JB:  TV is a network is designed to create that exposure that the women otherwise would not have. Once players get cut, they normally go home and work out with a trainer and wait for their agent to give them a call and say “Hey this team is interested in you.” If that time goes on longer than 6 months, the window gets smaller and smaller where these women will get signed to contracts. The purpose of WML TV is to give these women a chance to be seen. The games will be advertised, a lot of overseas general managers will be logged in and watching the, play. It’s for exposure, getting them out there to let these teams know that they’re still in shape and they can still play, or that they’ve actually gotten better. If they don’t have that exposure, they can be in the gym every day, but if no one sees it, it’s kind of like the tree that falls down in the middle of the woods. If no one is around to hear it fall, does it make a sound?

BTW: How do you go about recruiting players to be a part of your league? What are your plans for expansion?

JB:  In terms of recruiting, we have free agent camps. So any women that want to play will definitely have the opportunity to come out and try out for that team. In the future, we will have a draft for those players who may go undrafted by the WNBA and don’t get the chance to go overseas. We’ll draft them, develop them, and get them signed. Our entire office was at the Final Four, and we went to the combine. We spread the word about the league, so woman are very excited that there is another option.

BTW: Is there a certain kind of talent that you are trying to attract, and did you see that in Dallas?

JB: Yea absolutely! This is was probably the best Final Four that I’ve seen in a while. IN terms of talent, we can’t just label the kind of player that we are looking for because there are a lot of players that do a lot of different things. I will say this though: from a coach’s standpoint, nobody wants a player than can do everything well. People tend to players who can do one or two things great. I would tell the girls out there to figure out what you do really well and master it.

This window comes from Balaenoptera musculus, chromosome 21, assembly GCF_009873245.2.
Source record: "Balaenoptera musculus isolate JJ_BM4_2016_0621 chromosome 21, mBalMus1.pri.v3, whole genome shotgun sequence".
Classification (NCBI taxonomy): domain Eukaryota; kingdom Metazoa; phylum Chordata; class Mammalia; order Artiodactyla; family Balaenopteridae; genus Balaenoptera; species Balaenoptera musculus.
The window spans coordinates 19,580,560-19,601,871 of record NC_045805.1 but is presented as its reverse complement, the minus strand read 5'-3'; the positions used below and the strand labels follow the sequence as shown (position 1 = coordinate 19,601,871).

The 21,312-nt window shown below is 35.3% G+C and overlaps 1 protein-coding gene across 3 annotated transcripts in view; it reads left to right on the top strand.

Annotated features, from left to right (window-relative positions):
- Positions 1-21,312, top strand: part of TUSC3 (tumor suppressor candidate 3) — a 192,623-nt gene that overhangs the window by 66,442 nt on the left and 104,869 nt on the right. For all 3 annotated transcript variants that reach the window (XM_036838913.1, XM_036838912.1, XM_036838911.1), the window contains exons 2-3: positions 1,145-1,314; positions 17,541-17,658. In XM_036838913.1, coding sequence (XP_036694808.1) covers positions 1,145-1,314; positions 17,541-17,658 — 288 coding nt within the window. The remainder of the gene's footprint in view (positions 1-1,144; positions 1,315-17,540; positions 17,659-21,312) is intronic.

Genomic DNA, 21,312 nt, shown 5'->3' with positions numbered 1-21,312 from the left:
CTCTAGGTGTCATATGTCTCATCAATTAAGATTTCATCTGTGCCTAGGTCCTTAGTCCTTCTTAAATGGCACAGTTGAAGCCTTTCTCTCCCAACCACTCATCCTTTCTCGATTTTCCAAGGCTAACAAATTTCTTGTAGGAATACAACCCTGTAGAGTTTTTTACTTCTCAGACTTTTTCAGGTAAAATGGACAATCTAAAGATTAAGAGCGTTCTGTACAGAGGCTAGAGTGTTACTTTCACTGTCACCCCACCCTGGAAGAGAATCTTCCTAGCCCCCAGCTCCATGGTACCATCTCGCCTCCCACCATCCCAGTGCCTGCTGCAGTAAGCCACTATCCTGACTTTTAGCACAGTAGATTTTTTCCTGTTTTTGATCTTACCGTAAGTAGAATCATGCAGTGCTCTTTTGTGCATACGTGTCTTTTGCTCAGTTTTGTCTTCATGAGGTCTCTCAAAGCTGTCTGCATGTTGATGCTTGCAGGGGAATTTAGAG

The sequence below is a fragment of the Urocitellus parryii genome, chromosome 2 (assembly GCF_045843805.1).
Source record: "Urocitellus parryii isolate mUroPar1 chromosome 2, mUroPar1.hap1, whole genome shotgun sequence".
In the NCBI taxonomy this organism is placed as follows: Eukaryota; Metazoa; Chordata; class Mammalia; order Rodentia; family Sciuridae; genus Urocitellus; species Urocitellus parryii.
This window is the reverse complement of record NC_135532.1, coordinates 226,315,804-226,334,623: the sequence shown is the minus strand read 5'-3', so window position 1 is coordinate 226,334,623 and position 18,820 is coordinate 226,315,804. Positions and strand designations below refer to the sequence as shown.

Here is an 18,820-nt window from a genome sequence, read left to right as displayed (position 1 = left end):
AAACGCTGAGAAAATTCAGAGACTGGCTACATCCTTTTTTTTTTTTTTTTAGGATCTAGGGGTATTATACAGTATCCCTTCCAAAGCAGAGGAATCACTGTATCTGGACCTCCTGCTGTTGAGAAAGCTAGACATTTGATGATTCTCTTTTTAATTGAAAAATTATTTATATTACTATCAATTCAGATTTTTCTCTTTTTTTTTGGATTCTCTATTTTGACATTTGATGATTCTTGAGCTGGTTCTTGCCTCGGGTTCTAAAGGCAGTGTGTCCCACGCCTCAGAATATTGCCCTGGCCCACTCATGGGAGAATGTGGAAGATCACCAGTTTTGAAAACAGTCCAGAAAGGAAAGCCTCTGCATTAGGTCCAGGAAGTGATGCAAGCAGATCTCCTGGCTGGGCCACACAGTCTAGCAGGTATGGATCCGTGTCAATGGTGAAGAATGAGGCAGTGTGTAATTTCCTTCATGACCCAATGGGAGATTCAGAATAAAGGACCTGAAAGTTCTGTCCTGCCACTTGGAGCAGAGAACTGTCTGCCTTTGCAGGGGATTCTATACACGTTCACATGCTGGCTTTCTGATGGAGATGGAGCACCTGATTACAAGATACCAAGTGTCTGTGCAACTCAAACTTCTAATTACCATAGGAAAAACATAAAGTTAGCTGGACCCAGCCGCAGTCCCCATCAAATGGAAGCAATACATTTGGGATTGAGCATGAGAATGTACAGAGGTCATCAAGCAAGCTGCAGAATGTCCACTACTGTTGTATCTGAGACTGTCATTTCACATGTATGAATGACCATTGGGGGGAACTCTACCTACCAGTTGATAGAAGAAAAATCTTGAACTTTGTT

BTW: What did you think of the Finals, and what did you take away from it?

JB: How hard they played. Not to discredit the other teams who played In the Final Four, but you can tell that they left everything on the court. I thought the media did a good jobs in terms of creating the story lines around the different players, and it made the game even that much better to watch. Also, the intensity level of Mississippi State had my mouth on the floor. Watching that entire game against UConn, we were all watching thinking that Uconn was going to pull it off. But that last shot from “Itty Bitty” (Morgan Williams), I was like “Oh my God!” 

BTW: I feel that buzzer beaters are the worst! It would be one thing if she took the shot 10 seconds before. But at the buzzer?! That one burned!

JB: Exactly! If you’re getting blown out by 20 or 30, you take it on the chin like “Yea we should have played harder”. But that last second shot at the buzzer, you’re just stuck like “What do I do?” I’ve been on both sides of those games, so it’s all about how you bounce back from it. How you respond to those kind of games can make you a better player for sure. Great players have to go through that. When I saw Gabby from UConn with tears in her eyes, I though to myself that if she responds well to this loss, she’s going to be an animal next year because those are the things that make players tougher. It’s all part of mental toughness and it comes with the turf. It’s part of what makes basketball such a great sport and a great game to watch. It’s exciting and anything can happen down to the very end. So it was exciting and the best Final Four that I’ve seen in a while.

 

Stay tuned for Part 2, where we dive into her role as commissioner, her time in the WNBA and overseas, and life after basketball!